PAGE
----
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Hard Ferromagnetism Down to the Thinnest Limit of Iron-Intercalated Tantalum Disulfide

Husremović, Samra and Groschner, Catherine K. and Inzani, Katherine and Craig, Isaac M. and Bustillo, Karen C. and Ercius, Peter and Kazmierczak, Nathanael P. and Syndikus, Jacob and Van Winkle, Madeline and Aloni, Shaul and Taniguchi, Takashi and Watanabe, Kenji and Griffin, Sinéad M. and Bediako, D. Kwabena (2022) Hard Ferromagnetism Down to the Thinnest Limit of Iron-Intercalated Tantalum Disulfide. Journal of the American Chemical Society, 144 (27). pp. 12167-12176. ISSN 0002-7863. doi:10.1021/jacs.2c02885. https://resolver.caltech.edu/CaltechAUTHORS:20220729-722098000

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Abstract

Two-dimensional (2D) magnetic crystals hold promise for miniaturized and ultralow power electronic devices that exploit spin manipulation. In these materials, large, controllable magnetocrystalline anisotropy (MCA) is a prerequisite for the stabilization and manipulation of long-range magnetic order. In known 2D magnetic crystals, relatively weak MCA typically results in soft ferromagnetism. Here, we demonstrate that ferromagnetic order persists down to the thinnest limit of FeₓTaS₂ (Fe-intercalated bilayer 2H-TaS b) with giant coercivities up to 3 T. We prepare Fe-intercalated TaS₂ by chemical intercalation of van der Waals-layered 2H-TaS₂ crystals and perform variable-temperature transport, transmission electron microscopy, and confocal Raman spectroscopy measurements to shed new light on the coupled effects of dimensionality, degree of intercalation, and intercalant order/disorder on the hard ferromagnetic behavior of FeₓTaS₂. More generally, we show that chemical intercalation gives access to a rich synthetic parameter space for low-dimensional magnets, in which magnetic properties can be tailored by the choice of the host material and intercalant identity/amount, in addition to the manifold distinctive degrees of freedom available in atomically thin, van der Waals crystals.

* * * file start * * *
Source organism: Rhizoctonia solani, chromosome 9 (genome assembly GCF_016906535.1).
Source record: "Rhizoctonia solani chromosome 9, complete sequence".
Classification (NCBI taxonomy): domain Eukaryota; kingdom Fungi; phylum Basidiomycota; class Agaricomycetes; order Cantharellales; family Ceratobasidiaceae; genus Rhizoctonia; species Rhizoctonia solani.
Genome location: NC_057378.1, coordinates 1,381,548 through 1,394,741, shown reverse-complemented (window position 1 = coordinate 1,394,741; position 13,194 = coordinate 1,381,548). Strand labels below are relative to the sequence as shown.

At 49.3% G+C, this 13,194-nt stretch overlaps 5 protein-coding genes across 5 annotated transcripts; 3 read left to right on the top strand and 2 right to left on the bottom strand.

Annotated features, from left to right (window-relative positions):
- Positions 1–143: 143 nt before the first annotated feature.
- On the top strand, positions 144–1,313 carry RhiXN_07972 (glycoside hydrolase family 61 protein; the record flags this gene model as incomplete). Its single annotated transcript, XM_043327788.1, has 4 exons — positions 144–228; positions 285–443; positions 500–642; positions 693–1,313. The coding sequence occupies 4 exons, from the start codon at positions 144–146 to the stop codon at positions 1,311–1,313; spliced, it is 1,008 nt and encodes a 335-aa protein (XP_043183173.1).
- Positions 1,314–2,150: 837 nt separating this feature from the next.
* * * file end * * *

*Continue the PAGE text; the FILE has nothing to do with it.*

Item Type:Article
Related URLs:
URLURL TypeDescription
https://doi.org/10.1021/jacs.2c02885DOIArticle
ORCID:
AuthorORCID
Husremović, Samra0000-0002-4741-3780